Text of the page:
The Soyuz MS-12/58S spacecraft originally was expected to launch in April with commander Oleg Skripochka, a United Arab Emirates guest cosmonaut and Koch, who was in training as the flight’s board engineer, or co-pilot. But in the wake of the abort, the flight was moved up and Ovchinin and Hague were assigned to join Koch with Hague taking over co-pilot role.

Koch, an electrical engineer, rock climber and veteran Antarctic researcher, was selected for the astronaut corps in 2013 in the same class with Hague. She said Ovchinin and Hague went out of their way to welcome her aboard.

She described Ovchinin as “wonderful,” saying he “welcomed me very graciously into the crew. He from day one has looked for ways to incorporate my skills and knowledge, he has made sure I feel like a full-fledged member of the crew.

“We’ve trained both in the Soyuz and on the Russian segment of the space station, so we’ve had plenty of opportunities to learn how each other work and we have a great relationship. I’m privileged to fly with him. He’s proven himself many times before as a great space flier.”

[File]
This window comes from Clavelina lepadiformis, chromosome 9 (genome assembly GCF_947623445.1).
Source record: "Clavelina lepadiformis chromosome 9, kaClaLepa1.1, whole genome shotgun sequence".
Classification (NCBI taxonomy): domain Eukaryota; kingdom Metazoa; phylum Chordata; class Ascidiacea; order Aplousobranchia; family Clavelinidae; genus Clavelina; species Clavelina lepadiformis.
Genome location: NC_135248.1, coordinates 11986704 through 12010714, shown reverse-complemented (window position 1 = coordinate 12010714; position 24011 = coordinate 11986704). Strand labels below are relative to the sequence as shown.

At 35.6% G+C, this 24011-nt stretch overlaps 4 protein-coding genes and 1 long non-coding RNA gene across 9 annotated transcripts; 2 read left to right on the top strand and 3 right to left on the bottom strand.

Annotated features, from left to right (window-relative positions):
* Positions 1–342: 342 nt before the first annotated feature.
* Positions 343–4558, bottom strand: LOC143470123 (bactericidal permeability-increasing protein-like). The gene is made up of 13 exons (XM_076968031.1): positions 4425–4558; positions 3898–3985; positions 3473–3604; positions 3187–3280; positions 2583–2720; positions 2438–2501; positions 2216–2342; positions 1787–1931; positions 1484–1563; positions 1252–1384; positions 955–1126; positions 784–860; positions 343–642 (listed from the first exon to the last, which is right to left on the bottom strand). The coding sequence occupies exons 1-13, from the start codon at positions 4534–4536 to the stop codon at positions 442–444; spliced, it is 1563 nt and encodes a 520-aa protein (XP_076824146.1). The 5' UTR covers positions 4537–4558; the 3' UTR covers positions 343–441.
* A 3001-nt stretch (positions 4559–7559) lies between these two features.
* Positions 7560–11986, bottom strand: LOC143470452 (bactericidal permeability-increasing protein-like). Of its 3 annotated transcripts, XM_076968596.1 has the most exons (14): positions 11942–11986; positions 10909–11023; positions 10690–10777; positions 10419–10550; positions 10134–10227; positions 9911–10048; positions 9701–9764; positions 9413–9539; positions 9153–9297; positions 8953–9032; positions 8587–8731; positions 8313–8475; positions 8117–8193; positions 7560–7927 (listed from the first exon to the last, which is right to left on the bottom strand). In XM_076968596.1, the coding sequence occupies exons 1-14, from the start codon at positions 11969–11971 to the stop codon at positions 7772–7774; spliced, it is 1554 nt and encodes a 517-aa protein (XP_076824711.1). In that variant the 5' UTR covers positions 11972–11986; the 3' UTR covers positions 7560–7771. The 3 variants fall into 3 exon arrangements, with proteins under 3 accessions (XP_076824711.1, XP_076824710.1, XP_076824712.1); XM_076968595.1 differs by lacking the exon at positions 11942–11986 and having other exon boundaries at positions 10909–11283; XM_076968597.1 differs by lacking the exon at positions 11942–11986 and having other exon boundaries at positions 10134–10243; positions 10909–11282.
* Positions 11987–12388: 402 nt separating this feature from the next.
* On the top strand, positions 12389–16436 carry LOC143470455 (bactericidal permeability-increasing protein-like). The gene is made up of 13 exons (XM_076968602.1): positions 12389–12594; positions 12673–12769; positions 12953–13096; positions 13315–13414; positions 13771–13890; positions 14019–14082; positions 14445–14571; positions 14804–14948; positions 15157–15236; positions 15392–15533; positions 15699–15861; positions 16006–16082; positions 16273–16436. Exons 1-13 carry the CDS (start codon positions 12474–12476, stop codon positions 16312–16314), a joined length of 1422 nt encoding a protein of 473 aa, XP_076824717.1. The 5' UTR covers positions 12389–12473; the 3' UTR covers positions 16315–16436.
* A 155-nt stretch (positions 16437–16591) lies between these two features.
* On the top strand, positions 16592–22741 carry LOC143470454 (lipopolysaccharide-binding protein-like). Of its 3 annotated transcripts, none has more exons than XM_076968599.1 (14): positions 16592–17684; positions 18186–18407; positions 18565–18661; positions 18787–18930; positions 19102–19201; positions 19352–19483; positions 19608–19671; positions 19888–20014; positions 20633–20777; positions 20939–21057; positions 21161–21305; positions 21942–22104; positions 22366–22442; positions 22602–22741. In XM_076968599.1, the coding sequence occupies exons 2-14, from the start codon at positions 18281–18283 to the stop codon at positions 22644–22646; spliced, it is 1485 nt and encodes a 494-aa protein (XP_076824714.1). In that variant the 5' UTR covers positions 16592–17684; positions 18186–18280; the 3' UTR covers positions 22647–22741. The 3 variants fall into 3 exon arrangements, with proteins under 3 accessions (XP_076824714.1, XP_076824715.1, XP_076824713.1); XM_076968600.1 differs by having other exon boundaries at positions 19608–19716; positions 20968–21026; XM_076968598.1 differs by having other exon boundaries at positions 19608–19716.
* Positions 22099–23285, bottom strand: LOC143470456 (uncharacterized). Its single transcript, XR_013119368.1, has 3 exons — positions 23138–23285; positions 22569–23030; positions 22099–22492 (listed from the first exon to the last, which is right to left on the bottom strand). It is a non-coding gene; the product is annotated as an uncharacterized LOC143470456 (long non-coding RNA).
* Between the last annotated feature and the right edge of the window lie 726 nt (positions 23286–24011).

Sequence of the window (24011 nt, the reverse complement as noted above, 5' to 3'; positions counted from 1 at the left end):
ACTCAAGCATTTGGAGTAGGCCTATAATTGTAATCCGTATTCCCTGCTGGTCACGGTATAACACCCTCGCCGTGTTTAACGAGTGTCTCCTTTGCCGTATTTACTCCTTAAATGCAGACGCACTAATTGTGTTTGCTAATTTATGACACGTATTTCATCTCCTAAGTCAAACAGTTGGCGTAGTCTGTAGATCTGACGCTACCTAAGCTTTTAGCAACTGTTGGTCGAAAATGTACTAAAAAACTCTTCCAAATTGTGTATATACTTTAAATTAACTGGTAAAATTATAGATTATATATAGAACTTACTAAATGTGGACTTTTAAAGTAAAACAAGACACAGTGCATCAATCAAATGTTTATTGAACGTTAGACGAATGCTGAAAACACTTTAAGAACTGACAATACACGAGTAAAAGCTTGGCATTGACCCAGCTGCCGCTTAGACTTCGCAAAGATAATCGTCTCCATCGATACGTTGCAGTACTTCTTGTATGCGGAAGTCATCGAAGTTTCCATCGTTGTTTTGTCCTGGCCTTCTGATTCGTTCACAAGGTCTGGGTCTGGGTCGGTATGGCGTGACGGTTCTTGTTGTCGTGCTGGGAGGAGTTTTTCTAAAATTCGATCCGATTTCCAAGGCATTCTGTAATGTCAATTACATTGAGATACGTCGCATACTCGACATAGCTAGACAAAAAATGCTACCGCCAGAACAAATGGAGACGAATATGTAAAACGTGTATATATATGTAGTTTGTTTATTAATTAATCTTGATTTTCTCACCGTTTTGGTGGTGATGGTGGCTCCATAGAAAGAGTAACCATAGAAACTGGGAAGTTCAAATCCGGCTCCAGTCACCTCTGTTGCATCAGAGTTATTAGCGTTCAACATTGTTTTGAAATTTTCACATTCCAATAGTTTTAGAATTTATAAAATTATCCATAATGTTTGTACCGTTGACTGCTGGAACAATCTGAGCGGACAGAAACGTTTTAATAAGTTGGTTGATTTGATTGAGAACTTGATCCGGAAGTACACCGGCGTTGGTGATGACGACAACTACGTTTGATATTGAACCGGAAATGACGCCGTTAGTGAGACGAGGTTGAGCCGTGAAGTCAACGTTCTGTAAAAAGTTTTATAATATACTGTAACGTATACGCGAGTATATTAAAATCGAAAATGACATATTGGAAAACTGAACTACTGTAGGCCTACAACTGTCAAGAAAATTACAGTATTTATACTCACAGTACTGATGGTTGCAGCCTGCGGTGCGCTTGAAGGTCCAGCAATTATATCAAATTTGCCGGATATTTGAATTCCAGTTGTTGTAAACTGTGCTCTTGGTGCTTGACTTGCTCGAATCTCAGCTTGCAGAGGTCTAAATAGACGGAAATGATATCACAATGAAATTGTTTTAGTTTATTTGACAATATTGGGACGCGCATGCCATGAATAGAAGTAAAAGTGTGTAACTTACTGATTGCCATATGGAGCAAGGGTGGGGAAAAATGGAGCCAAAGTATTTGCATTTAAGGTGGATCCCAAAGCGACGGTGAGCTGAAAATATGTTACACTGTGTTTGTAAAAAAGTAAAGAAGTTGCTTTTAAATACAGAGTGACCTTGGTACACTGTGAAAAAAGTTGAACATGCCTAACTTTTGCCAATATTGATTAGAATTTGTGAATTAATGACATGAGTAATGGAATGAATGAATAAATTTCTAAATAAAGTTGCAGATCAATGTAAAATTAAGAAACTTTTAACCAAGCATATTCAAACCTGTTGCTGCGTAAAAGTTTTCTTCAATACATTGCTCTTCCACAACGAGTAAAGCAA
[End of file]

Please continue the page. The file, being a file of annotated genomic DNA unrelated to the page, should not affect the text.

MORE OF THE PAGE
As for the safety and reliability of the Soyuz, Koch echoed Hague and said she had no qualms or concerns.

“For a few months, before the flight changes after Nick and Alexey’s launch abort, I was actually training as a co-pilot of the Soyuz,” she said. “So I was privileged enough to learn not only about its life support systems, but kind of get into the details of the engineering of a lot of the motion control and other parts of the spacecraft.

“It’s an incredible machine. The fact that it’s reliability is so high is something to hold in really high regard, and it’s been a huge privilege to train on a spacecraft that has such an excellent record. It’s been an honor. It’s a good spacecraft.”